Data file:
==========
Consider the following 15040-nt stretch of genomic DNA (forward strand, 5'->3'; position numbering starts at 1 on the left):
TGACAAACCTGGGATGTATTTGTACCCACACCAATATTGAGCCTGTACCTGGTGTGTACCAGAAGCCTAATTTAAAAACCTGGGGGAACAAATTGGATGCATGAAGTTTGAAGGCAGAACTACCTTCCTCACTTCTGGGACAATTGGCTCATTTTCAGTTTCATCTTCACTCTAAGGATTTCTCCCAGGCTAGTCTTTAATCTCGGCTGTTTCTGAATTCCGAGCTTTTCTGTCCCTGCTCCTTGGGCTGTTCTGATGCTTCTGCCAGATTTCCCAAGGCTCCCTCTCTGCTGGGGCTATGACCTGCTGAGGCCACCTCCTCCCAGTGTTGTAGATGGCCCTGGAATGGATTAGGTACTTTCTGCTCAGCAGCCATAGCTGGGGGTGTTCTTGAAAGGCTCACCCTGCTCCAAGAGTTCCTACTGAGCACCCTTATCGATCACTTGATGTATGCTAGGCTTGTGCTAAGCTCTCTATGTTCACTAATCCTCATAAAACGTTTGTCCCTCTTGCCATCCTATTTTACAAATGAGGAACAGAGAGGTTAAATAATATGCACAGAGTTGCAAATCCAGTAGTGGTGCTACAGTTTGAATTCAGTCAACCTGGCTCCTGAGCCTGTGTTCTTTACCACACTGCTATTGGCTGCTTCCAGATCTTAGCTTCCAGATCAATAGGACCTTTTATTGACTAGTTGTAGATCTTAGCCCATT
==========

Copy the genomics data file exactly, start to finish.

Consider the following 15040-nt stretch of genomic DNA (forward strand, 5'->3'; position numbering starts at 1 on the left):
TGACAAACCTGGGATGTATTTGTACCCACACCAATATTGAGCCTGTACCTGGTGTGTACCAGAAGCCTAATTTAAAAACCTGGGGGAACAAATTGGATGCATGAAGTTTGAAGGCAGAACTACCTTCCTCACTTCTGGGACAATTGGCTCATTTTCAGTTTCATCTTCACTCTAAGGATTTCTCCCAGGCTAGTCTTTAATCTCGGCTGTTTCTGAATTCCGAGCTTTTCTGTCCCTGCTCCTTGGGCTGTTCTGATGCTTCTGCCAGATTTCCCAAGGCTCCCTCTCTGCTGGGGCTATGACCTGCTGAGGCCACCTCCTCCCAGTGTTGTAGATGGCCCTGGAATGGATTAGGTACTTTCTGCTCAGCAGCCATAGCTGGGGGTGTTCTTGAAAGGCTCACCCTGCTCCAAGAGTTCCTACTGAGCACCCTTATCGATCACTTGATGTATGCTAGGCTTGTGCTAAGCTCTCTATGTTCACTAATCCTCATAAAACGTTTGTCCCTCTTGCCATCCTATTTTACAAATGAGGAACAGAGAGGTTAAATAATATGCACAGAGTTGCAAATCCAGTAGTGGTGCTACAGTTTGAATTCAGTCAACCTGGCTCCTGAGCCTGTGTTCTTTACCACACTGCTATTGGCTGCTTCCAGATCTTAGCTTCCAGATCAATAGGACCTTTTATTGACTAGTTGTAGATCTTAGCCCATT